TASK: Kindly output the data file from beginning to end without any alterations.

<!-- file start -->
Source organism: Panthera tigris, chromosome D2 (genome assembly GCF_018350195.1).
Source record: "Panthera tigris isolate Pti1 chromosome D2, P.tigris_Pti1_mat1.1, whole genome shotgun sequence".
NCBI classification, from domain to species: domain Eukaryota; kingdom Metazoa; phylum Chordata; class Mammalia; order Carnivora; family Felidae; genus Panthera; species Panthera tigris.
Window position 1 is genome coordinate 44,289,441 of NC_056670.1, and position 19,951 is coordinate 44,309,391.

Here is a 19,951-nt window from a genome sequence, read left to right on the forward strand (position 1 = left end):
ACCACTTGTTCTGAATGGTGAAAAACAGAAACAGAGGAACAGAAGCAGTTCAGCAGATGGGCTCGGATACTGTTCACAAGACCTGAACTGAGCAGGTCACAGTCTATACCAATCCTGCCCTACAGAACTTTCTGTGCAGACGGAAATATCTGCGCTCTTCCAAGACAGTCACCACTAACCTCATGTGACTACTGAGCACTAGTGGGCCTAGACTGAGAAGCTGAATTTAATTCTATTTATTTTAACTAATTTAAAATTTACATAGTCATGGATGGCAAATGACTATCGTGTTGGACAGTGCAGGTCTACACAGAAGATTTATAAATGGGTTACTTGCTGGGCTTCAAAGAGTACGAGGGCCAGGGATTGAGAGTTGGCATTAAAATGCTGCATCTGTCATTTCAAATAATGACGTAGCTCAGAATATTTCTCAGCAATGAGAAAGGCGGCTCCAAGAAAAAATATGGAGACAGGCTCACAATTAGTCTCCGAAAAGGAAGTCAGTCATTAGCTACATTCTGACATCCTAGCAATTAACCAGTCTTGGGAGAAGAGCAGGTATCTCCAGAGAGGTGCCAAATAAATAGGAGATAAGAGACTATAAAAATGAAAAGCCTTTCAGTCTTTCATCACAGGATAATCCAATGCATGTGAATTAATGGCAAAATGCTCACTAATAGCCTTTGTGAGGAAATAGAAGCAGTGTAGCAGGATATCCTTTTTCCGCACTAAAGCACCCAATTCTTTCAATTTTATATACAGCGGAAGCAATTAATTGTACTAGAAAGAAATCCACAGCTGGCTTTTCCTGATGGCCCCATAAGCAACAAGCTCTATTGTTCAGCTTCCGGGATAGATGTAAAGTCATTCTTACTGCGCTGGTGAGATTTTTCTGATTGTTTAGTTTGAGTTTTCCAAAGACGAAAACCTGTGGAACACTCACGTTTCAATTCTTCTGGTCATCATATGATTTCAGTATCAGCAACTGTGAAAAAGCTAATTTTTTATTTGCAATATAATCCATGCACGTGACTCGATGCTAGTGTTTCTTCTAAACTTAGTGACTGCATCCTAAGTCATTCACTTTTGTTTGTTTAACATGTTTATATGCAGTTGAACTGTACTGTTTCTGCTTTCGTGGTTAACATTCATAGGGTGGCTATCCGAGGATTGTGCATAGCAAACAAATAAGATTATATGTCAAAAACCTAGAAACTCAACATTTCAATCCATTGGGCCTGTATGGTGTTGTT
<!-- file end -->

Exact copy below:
Source organism: Panthera tigris, chromosome D2 (genome assembly GCF_018350195.1).
Source record: "Panthera tigris isolate Pti1 chromosome D2, P.tigris_Pti1_mat1.1, whole genome shotgun sequence".
NCBI classification, from domain to species: domain Eukaryota; kingdom Metazoa; phylum Chordata; class Mammalia; order Carnivora; family Felidae; genus Panthera; species Panthera tigris.
Window position 1 is genome coordinate 44,289,441 of NC_056670.1, and position 19,951 is coordinate 44,309,391.

Here is a 19,951-nt window from a genome sequence, read left to right on the forward strand (position 1 = left end):
ACCACTTGTTCTGAATGGTGAAAAACAGAAACAGAGGAACAGAAGCAGTTCAGCAGATGGGCTCGGATACTGTTCACAAGACCTGAACTGAGCAGGTCACAGTCTATACCAATCCTGCCCTACAGAACTTTCTGTGCAGACGGAAATATCTGCGCTCTTCCAAGACAGTCACCACTAACCTCATGTGACTACTGAGCACTAGTGGGCCTAGACTGAGAAGCTGAATTTAATTCTATTTATTTTAACTAATTTAAAATTTACATAGTCATGGATGGCAAATGACTATCGTGTTGGACAGTGCAGGTCTACACAGAAGATTTATAAATGGGTTACTTGCTGGGCTTCAAAGAGTACGAGGGCCAGGGATTGAGAGTTGGCATTAAAATGCTGCATCTGTCATTTCAAATAATGACGTAGCTCAGAATATTTCTCAGCAATGAGAAAGGCGGCTCCAAGAAAAAATATGGAGACAGGCTCACAATTAGTCTCCGAAAAGGAAGTCAGTCATTAGCTACATTCTGACATCCTAGCAATTAACCAGTCTTGGGAGAAGAGCAGGTATCTCCAGAGAGGTGCCAAATAAATAGGAGATAAGAGACTATAAAAATGAAAAGCCTTTCAGTCTTTCATCACAGGATAATCCAATGCATGTGAATTAATGGCAAAATGCTCACTAATAGCCTTTGTGAGGAAATAGAAGCAGTGTAGCAGGATATCCTTTTTCCGCACTAAAGCACCCAATTCTTTCAATTTTATATACAGCGGAAGCAATTAATTGTACTAGAAAGAAATCCACAGCTGGCTTTTCCTGATGGCCCCATAAGCAACAAGCTCTATTGTTCAGCTTCCGGGATAGATGTAAAGTCATTCTTACTGCGCTGGTGAGATTTTTCTGATTGTTTAGTTTGAGTTTTCCAAAGACGAAAACCTGTGGAACACTCACGTTTCAATTCTTCTGGTCATCATATGATTTCAGTATCAGCAACTGTGAAAAAGCTAATTTTTTATTTGCAATATAATCCATGCACGTGACTCGATGCTAGTGTTTCTTCTAAACTTAGTGACTGCATCCTAAGTCATTCACTTTTGTTTGTTTAACATGTTTATATGCAGTTGAACTGTACTGTTTCTGCTTTCGTGGTTAACATTCATAGGGTGGCTATCCGAGGATTGTGCATAGCAAACAAATAAGATTATATGTCAAAAACCTAGAAACTCAACATTTCAATCCATTGGGCCTGTATGGTGTTGTT